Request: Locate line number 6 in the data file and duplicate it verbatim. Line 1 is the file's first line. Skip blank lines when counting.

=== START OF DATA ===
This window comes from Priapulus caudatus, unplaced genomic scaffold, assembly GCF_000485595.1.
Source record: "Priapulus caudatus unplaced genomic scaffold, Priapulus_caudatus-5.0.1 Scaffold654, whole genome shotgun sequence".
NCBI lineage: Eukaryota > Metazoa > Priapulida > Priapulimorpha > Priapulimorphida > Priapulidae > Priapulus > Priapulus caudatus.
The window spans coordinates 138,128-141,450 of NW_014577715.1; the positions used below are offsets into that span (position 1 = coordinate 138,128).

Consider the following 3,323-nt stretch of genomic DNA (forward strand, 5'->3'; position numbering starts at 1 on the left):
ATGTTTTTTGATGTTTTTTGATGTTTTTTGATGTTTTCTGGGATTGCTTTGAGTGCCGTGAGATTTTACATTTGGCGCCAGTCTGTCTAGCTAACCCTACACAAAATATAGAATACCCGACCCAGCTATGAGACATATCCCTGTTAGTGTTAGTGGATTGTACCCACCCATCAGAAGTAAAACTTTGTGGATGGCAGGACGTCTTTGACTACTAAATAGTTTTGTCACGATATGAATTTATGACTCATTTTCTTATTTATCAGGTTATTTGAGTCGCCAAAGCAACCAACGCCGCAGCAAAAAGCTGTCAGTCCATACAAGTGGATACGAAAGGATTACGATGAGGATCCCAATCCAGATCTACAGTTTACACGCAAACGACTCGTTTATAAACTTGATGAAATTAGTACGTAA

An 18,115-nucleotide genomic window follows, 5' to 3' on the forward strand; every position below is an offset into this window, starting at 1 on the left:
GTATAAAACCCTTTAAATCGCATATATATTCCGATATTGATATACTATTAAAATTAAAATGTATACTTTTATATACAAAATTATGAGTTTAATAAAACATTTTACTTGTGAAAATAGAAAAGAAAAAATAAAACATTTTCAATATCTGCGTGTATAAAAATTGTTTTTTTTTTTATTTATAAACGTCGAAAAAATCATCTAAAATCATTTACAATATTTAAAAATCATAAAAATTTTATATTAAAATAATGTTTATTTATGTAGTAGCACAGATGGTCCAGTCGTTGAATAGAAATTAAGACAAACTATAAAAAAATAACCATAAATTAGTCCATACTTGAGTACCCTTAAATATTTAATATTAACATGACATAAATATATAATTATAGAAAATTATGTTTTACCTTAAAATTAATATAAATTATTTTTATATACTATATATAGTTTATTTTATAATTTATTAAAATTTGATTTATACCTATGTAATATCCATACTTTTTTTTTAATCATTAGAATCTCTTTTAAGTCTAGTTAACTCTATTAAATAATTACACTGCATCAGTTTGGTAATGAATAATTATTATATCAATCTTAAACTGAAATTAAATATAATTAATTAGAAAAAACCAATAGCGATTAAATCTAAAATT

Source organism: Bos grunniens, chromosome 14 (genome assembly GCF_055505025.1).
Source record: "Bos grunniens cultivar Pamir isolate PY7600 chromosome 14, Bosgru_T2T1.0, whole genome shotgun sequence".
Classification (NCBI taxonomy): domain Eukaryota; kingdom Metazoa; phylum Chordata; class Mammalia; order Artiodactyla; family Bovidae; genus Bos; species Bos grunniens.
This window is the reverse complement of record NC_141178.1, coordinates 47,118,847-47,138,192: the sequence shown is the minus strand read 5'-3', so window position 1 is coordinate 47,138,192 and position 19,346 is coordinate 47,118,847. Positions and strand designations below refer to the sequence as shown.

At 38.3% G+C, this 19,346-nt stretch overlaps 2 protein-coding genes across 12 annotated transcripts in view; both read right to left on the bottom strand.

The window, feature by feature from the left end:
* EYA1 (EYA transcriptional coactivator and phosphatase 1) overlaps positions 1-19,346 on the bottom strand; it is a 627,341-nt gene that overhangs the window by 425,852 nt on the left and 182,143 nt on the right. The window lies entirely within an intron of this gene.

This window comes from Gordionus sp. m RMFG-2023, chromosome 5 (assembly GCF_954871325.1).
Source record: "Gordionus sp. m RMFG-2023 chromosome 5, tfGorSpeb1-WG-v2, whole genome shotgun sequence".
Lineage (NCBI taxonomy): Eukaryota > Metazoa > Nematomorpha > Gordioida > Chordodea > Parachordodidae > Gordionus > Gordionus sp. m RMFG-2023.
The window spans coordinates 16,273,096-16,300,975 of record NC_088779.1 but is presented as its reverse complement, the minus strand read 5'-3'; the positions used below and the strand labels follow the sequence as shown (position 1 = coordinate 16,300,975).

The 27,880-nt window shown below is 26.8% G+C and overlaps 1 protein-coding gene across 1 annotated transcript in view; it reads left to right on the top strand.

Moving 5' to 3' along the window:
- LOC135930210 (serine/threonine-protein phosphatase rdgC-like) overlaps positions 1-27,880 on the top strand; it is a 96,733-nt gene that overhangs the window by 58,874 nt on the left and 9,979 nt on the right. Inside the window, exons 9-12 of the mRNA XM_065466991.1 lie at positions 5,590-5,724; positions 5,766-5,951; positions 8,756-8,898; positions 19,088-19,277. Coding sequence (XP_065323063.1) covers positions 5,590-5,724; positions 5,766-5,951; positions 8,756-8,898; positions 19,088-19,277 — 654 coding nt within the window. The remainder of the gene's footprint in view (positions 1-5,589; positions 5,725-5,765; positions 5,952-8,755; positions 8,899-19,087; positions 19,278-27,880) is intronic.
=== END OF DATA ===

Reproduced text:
ATGTTTTTTGATGTTTTTTGATGTTTTTTGATGTTTTCTGGGATTGCTTTGAGTGCCGTGAGATTTTACATTTGGCGCCAGTCTGTCTAGCTAACCCTACACAAAATATAGAATACCCGACCCAGCTATGAGACATATCCCTGTTAGTGTTAGTGGATTGTACCCACCCATCAGAAGTAAAACTTTGTGGATGGCAGGACGTCTTTGACTACTAAATAGTTTTGTCACGATATGAATTTATGACTCATTTTCTTATTTATCAGGTTATTTGAGTCGCCAAAGCAACCAACGCCGCAGCAAAAAGCTGTCAGTCCATACAAGTGGATACGAAAGGATTACGATGAGGATCCCAATCCAGATCTACAGTTTACACGCAAACGACTCGTTTATAAACTTGATGAAATTAGTACGTAA